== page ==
THE GEYSER SIGN IS A SUBCUTANEOUS PSEUDOTUMOR ABOVE THE ACROMIOCLAVICULAR JOINT

 

The geyser sign is a subcutaneous pseudotumor above the acromioclavicular joint, also known as AC joint cyst. The geyser sign is an infrequently encountered imaging sign that was originally described on conventional fluoroscopy-guided shoulder arthrography. The first case report of these cysts occuring in association with rotator cuff tears was made by Dr. Edward Craig in 1984, and again in 1986. The sign derives its name from its geyser-like appearance.

On physical examination, an AC joint cyst is a palpable fluid-filled mass. MRI scanning or a shoulder arthrogram should be obtained to evaluate the shoulder. Unenhanced MRI scans showing a large rotator cuff tear, a degenerated AC joint, and a large subcutaneous cyst adjacent to the AC joint is virtually patognomonic for the disease. Contrast administration on MR arthrogram will show the synovial fluid or intra-articular contrast extravasates from the glenohumeral joint into the subacromial bursa, into the AC joint, and then into an overlying cystic mass when a full-thickness rotator cuff tear is present, resembling a geyser spouting upwards.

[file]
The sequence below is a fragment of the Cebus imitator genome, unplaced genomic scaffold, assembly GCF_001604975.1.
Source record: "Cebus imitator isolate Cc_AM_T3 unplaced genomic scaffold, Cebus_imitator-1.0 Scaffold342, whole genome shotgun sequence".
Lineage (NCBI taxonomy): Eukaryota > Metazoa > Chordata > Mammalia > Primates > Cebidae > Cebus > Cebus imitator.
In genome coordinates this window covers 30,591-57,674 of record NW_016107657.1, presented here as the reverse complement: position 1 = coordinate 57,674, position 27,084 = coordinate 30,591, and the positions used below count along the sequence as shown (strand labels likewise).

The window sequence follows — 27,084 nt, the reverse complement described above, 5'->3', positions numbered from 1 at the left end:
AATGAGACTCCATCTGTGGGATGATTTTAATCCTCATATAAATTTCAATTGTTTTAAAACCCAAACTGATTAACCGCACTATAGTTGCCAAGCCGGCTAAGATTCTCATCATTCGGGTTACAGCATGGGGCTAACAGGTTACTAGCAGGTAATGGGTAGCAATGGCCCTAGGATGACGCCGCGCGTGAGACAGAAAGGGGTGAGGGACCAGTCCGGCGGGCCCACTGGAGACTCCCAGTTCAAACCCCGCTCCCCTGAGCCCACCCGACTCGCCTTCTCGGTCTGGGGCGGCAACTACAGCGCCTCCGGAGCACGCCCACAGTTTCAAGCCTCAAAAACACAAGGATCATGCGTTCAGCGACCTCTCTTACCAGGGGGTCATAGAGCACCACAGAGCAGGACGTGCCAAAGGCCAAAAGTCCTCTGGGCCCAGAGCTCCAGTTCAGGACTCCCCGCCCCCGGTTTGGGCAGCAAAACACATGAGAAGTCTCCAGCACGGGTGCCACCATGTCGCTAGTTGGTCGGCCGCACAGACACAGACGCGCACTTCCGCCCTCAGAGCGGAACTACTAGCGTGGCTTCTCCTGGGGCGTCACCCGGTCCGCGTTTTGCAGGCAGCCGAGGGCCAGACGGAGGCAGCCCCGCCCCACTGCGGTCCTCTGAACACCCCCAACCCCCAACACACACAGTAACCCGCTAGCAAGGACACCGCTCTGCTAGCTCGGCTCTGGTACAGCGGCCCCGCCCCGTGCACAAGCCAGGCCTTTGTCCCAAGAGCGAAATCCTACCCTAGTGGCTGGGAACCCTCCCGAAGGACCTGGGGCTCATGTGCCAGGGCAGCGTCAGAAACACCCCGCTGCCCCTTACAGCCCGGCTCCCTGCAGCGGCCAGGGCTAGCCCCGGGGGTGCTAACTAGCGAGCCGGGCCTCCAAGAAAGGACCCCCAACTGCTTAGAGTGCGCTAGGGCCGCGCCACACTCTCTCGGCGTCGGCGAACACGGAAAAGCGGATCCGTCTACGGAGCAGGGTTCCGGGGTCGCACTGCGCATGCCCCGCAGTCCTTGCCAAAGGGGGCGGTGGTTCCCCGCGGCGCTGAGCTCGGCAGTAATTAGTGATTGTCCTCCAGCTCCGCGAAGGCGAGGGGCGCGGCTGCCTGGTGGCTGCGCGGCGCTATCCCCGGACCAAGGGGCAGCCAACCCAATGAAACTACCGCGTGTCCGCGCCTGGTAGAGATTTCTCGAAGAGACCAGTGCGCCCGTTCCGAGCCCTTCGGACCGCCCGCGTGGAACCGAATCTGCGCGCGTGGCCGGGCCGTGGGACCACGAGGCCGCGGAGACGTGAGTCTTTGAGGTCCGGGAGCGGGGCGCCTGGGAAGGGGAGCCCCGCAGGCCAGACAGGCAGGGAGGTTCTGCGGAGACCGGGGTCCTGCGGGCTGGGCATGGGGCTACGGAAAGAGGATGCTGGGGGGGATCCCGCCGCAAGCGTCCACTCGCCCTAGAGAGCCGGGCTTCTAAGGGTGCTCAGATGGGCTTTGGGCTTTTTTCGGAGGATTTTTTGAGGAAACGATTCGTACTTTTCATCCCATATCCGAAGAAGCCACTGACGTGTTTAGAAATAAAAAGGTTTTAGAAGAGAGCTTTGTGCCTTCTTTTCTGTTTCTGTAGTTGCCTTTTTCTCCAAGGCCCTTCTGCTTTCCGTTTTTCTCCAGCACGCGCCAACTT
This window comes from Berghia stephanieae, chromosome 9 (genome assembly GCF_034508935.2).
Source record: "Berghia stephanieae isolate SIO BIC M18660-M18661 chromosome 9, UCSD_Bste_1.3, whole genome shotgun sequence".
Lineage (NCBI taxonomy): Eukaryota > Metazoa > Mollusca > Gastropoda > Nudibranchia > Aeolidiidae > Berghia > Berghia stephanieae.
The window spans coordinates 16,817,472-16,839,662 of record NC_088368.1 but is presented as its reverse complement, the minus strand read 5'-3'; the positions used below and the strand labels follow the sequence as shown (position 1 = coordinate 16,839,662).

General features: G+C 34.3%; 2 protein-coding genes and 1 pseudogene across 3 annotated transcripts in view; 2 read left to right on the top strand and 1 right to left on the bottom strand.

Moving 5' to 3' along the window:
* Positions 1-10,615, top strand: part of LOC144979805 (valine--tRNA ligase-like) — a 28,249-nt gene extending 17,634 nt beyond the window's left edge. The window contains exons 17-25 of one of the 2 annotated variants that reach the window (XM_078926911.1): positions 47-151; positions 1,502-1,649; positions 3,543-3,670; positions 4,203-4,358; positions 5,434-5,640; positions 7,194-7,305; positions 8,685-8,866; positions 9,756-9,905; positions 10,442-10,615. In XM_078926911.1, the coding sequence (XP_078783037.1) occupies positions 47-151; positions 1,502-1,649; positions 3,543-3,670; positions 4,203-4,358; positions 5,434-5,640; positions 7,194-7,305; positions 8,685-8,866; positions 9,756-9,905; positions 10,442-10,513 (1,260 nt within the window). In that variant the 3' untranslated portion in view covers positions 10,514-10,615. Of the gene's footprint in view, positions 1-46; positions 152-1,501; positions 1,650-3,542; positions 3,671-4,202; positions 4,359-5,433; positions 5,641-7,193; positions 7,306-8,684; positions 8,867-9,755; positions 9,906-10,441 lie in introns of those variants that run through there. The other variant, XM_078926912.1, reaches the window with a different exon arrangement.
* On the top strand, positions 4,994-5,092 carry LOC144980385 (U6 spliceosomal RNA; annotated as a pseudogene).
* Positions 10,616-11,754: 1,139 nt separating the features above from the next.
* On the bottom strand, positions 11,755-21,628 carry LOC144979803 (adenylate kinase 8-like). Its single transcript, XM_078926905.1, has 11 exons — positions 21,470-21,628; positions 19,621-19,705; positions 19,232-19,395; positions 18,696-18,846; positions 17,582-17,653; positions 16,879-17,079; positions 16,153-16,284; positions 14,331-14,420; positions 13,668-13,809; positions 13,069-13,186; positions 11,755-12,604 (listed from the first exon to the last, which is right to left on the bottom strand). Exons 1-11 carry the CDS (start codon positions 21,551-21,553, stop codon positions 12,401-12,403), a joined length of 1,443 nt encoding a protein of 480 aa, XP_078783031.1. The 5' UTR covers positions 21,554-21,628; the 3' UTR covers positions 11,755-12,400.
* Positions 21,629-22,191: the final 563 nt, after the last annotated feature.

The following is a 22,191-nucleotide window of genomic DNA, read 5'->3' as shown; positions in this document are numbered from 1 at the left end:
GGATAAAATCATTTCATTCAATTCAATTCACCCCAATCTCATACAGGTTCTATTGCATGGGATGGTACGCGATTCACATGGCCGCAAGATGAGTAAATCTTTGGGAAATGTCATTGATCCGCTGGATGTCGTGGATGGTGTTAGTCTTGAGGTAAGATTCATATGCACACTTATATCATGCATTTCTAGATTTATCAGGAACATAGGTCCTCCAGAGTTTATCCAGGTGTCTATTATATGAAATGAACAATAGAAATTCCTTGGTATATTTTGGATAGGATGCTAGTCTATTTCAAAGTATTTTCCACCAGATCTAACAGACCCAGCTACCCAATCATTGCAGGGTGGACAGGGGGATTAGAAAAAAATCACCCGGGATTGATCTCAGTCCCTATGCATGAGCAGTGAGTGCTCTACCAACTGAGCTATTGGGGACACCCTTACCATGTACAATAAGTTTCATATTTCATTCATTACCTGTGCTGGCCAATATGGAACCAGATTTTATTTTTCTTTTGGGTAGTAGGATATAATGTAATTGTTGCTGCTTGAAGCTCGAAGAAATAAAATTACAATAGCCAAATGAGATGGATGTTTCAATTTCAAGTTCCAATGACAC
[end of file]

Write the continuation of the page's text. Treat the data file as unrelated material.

Initial treatment is conservative and involves physical therapy along with aspiration. In patients with functional impairment or chronic shoulder pain who have failed conservative management, surgical treatment is recommended for both excision of the cyst and repair of the rotator cuff tear.

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